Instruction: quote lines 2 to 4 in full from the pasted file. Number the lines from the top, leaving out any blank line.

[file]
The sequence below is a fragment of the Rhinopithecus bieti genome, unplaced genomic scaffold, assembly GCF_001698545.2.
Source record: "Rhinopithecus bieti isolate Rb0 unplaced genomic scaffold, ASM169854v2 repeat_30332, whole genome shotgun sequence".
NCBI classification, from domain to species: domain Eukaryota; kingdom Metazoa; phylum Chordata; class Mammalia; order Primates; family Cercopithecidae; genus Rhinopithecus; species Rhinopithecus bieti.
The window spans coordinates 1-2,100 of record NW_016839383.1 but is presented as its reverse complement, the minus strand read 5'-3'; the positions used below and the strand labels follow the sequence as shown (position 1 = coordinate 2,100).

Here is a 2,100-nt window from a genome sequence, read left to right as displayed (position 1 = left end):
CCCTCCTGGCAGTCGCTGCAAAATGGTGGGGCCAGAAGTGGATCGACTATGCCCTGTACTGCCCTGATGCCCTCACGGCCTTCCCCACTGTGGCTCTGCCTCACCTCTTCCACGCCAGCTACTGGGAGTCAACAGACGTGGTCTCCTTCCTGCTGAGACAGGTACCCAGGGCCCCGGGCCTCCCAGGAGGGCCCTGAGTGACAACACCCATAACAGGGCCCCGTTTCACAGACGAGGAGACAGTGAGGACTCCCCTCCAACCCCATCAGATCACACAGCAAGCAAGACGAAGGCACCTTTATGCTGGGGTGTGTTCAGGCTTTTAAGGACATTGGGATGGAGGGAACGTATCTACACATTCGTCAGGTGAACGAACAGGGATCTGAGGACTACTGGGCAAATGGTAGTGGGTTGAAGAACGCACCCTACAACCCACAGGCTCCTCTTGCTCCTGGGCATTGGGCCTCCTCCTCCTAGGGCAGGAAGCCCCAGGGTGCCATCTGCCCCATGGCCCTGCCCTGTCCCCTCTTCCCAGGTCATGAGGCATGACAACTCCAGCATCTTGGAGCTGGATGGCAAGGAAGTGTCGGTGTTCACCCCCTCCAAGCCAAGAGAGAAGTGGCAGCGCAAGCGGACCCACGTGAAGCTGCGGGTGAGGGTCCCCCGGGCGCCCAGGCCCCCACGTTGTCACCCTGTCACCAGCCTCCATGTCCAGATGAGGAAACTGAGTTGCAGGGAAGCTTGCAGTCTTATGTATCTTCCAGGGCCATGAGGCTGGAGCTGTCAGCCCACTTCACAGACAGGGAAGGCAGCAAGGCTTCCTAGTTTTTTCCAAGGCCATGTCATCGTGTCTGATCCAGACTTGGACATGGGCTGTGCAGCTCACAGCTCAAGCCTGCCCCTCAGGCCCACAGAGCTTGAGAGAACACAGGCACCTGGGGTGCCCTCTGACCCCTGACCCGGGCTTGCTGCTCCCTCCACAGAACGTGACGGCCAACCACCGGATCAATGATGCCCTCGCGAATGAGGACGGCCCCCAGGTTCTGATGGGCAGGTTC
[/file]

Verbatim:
Source record: "Rhinopithecus bieti isolate Rb0 unplaced genomic scaffold, ASM169854v2 repeat_30332, whole genome shotgun sequence".
NCBI classification, from domain to species: domain Eukaryota; kingdom Metazoa; phylum Chordata; class Mammalia; order Primates; family Cercopithecidae; genus Rhinopithecus; species Rhinopithecus bieti.
The window spans coordinates 1-2,100 of record NW_016839383.1 but is presented as its reverse complement, the minus strand read 5'-3'; the positions used below and the strand labels follow the sequence as shown (position 1 = coordinate 2,100).